Rather than adopting a "grip it and rip it" mindset that has our own agenda at heart, perhaps a more loving approach is to see evangelism as a process of engagement that has our friends mind and heart in focus.   This takes patience, prayer and compassion.  Rarely does one make life altering choices in one hasty decision because of a one-time conversation.  We see this concept unpackaged in scripture (Acts 17: 16-18) where Paul was in Athens and he was speaking  and reasoning with the religious minded in the Synagogue and with the Epicurean and Stoic philosophers in the marketplace every day.  Paul took days if not weeks of dialog with Jews, and the God-fearing Gentiles and anyone who happened to be there!  Evangelism is a process.  It takes time, effort and patience!   Don't fall prey to "grip-it and rip-it" tactics or thinking!


Hazard #2 - Bad Diagnosis of Course Conditions and Hazards


So often, people have great zeal to move the ball down the course but they frequently fail to evaluate hazards (or barriers) that can clearly impact progress.  You may have known golfers who fail to consider all of the course conditions.  In fact, there are times when you cannot see the green or the pin when you tee off.   You must know where you are in conjunction with where you want to direct the ball for the shot!  If you don't know in advance it can be disastrous.  You must know the course conditions, the position of the ball,  the location of the green, the hazards in play, etc.  It is imperative to study and evaluate the distance, barriers, conditions, and hazards.  It is likened to a physician who jumps to the conclusion to treat a patient prior to making an adequate diagnosis of the patients real medical problems.  Frequently, disaster ensues.  As we build relationships with people, one of the things that we must ask ourselves is "what past experiences, opinions, or viewpoints does this person have about spiritual matters?"  When dealing with personal issues as apposed to objects, you are forced to ask strategic questions.  A proper spiritual diagnosis requires one to ask strategic probing questions.  Questions take time, investment, and patience.  (Go to Quest Ministries link "Big Questions")  Elsewhere Ravi Zacharias recommends four broad areas of questions; 1) Origins 2) Meaning, 3) Morality and 4) Destiny.  The goal is to uncover any emotional or intellectual barriers that a person might have about Christ or Christianity.  What has shaped their views, ideas and concepts that has shaped their belief system?  Asking the right questions will assist you in understanding barriers or beliefs that a person has about what they believe.  Another great resource is Greg Koukl's book Tactics, A game plan for discussing your Christian convictions.  If one skips the step of diagnosis it can lead you in a direction that is unfruitful or mis-directed.  In most cases, we are far better off asking strategic questions rather than telling them information about the gospel. Artfully and skillfully communicating truth is a key to making people think and process information.  Love compels us to be patient, asking strategic and tactful questions.   Jesus used this technique all the time!  Questions are the key to making a proper diagnosis about their barriers.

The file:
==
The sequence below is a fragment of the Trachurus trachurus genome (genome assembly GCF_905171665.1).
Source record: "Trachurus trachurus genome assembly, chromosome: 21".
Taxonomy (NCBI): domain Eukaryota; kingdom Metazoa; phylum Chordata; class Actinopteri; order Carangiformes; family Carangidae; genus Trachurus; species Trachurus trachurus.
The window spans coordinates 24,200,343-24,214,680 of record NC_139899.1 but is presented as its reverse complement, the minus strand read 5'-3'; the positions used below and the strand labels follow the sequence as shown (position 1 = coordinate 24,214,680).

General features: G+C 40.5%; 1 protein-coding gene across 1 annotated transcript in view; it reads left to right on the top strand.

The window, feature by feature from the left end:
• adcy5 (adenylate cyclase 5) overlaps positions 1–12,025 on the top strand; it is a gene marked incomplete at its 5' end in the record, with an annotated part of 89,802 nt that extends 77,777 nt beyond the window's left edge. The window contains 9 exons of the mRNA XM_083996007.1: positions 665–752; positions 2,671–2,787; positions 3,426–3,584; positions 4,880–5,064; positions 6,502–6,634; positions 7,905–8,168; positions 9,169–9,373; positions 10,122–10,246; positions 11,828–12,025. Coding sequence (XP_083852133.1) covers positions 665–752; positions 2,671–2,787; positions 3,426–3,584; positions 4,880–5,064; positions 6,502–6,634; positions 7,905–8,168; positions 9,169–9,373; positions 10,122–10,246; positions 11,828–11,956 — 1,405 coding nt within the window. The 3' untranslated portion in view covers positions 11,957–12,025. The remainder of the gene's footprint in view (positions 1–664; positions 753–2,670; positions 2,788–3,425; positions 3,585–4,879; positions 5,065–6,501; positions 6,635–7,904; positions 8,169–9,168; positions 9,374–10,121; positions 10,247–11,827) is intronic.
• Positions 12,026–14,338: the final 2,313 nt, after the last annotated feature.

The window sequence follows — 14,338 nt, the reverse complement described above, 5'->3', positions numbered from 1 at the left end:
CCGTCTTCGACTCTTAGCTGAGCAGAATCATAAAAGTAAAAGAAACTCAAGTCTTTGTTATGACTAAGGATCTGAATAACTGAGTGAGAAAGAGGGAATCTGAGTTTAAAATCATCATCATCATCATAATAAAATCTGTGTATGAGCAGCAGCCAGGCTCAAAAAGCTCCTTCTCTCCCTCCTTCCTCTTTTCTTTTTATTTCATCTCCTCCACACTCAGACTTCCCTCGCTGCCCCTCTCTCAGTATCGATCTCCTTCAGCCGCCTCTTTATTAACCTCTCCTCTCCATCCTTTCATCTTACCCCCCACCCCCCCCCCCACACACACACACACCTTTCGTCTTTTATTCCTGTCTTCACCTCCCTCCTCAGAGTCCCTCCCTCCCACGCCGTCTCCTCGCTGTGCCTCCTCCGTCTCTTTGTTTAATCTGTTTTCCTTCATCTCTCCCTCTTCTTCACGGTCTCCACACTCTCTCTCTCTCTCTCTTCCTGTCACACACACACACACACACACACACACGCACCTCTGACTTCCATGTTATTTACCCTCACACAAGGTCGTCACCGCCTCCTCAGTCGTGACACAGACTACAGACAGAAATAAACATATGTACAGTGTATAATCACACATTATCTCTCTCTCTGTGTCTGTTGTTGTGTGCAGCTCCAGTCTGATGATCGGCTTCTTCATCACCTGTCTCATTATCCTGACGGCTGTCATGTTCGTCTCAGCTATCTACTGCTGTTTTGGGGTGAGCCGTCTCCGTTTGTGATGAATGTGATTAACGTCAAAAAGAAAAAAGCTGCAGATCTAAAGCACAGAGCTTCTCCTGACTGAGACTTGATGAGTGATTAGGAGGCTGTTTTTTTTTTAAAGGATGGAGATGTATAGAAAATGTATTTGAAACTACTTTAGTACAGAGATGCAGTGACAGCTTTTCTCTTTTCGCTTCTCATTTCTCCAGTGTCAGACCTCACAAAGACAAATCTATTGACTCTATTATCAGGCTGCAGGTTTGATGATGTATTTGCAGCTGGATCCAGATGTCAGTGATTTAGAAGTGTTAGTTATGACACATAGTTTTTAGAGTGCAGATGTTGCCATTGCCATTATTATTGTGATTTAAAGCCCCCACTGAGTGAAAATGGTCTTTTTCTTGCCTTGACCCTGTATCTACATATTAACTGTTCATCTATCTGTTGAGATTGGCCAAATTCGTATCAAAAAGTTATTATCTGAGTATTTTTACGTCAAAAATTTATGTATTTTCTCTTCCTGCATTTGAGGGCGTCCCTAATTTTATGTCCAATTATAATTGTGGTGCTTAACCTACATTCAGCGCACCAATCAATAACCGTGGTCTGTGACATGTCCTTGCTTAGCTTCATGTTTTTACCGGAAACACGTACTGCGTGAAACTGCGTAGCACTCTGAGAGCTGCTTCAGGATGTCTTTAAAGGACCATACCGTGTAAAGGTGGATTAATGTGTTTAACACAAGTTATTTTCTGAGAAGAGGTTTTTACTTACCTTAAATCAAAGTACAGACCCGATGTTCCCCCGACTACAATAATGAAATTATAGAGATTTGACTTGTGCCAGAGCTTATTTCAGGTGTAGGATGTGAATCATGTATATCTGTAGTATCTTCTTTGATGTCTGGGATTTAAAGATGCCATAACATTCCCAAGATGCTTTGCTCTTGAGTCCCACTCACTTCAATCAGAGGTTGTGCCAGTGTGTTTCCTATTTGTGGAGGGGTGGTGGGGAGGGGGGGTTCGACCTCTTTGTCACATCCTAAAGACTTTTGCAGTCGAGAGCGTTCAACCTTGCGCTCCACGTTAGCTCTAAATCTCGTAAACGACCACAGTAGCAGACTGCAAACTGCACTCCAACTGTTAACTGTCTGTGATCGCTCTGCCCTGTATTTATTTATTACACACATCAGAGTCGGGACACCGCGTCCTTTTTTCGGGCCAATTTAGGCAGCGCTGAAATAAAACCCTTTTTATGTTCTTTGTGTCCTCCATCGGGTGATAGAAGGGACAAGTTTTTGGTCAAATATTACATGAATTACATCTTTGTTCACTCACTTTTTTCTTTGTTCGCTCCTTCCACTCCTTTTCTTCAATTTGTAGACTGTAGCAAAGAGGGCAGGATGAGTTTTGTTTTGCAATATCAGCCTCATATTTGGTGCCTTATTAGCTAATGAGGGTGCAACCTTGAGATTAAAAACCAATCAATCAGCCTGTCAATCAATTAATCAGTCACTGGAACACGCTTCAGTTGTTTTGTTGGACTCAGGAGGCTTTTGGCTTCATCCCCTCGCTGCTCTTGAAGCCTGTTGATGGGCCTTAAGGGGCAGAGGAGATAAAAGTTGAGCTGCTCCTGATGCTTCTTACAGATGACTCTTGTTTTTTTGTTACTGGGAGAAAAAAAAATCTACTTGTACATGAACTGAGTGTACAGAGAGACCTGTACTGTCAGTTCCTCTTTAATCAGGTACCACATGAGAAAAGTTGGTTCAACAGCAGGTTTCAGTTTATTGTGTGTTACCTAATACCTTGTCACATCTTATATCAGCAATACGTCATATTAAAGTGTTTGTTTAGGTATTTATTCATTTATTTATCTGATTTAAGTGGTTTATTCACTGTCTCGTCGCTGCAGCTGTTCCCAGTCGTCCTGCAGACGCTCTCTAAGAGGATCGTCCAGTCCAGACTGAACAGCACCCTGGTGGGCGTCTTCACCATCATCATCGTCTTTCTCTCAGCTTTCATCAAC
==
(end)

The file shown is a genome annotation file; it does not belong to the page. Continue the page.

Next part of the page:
Again we see Paul engage with the philosophers of his day when he went to the Areopagas and he was able to connect with them because he knew their culture, religious backgrounds, and questions.  Paul took time to know what they believed prior to spiritual conversation.  He correctly diagnosed the barriers and hazards of the people he was engaged with so that even in the end "some believed."  Acts 17 records that Paul earned the right to be heard! 


Hazard #3 - One Club Golfing or Using One Approach for All Shots